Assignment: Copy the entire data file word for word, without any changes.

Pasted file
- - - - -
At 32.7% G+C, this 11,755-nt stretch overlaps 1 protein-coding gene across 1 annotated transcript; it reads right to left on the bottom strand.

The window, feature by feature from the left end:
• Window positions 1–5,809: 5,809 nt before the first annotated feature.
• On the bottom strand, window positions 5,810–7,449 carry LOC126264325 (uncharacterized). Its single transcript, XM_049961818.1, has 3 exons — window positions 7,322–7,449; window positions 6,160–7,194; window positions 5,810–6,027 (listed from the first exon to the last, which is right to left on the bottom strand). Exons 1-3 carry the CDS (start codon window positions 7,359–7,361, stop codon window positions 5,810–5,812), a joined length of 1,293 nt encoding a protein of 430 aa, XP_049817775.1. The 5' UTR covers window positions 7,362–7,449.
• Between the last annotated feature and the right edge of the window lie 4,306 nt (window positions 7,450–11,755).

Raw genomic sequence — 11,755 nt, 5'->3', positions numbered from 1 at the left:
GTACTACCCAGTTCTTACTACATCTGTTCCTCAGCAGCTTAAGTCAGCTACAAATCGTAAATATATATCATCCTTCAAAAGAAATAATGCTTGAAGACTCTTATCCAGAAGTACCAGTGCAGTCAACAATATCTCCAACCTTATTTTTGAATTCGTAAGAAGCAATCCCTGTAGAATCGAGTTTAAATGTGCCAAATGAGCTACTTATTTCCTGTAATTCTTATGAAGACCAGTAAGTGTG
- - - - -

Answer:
At 32.7% G+C, this 11,755-nt stretch overlaps 1 protein-coding gene across 1 annotated transcript; it reads right to left on the bottom strand.

The window, feature by feature from the left end:
• Window positions 1–5,809: 5,809 nt before the first annotated feature.
• On the bottom strand, window positions 5,810–7,449 carry LOC126264325 (uncharacterized). Its single transcript, XM_049961818.1, has 3 exons — window positions 7,322–7,449; window positions 6,160–7,194; window positions 5,810–6,027 (listed from the first exon to the last, which is right to left on the bottom strand). Exons 1-3 carry the CDS (start codon window positions 7,359–7,361, stop codon window positions 5,810–5,812), a joined length of 1,293 nt encoding a protein of 430 aa, XP_049817775.1. The 5' UTR covers window positions 7,362–7,449.
• Between the last annotated feature and the right edge of the window lie 4,306 nt (window positions 7,450–11,755).

Raw genomic sequence — 11,755 nt, 5'->3', positions numbered from 1 at the left:
GTACTACCCAGTTCTTACTACATCTGTTCCTCAGCAGCTTAAGTCAGCTACAAATCGTAAATATATATCATCCTTCAAAAGAAATAATGCTTGAAGACTCTTATCCAGAAGTACCAGTGCAGTCAACAATATCTCCAACCTTATTTTTGAATTCGTAAGAAGCAATCCCTGTAGAATCGAGTTTAAATGTGCCAAATGAGCTACTTATTTCCTGTAATTCTTATGAAGACCAGTAAGTGTG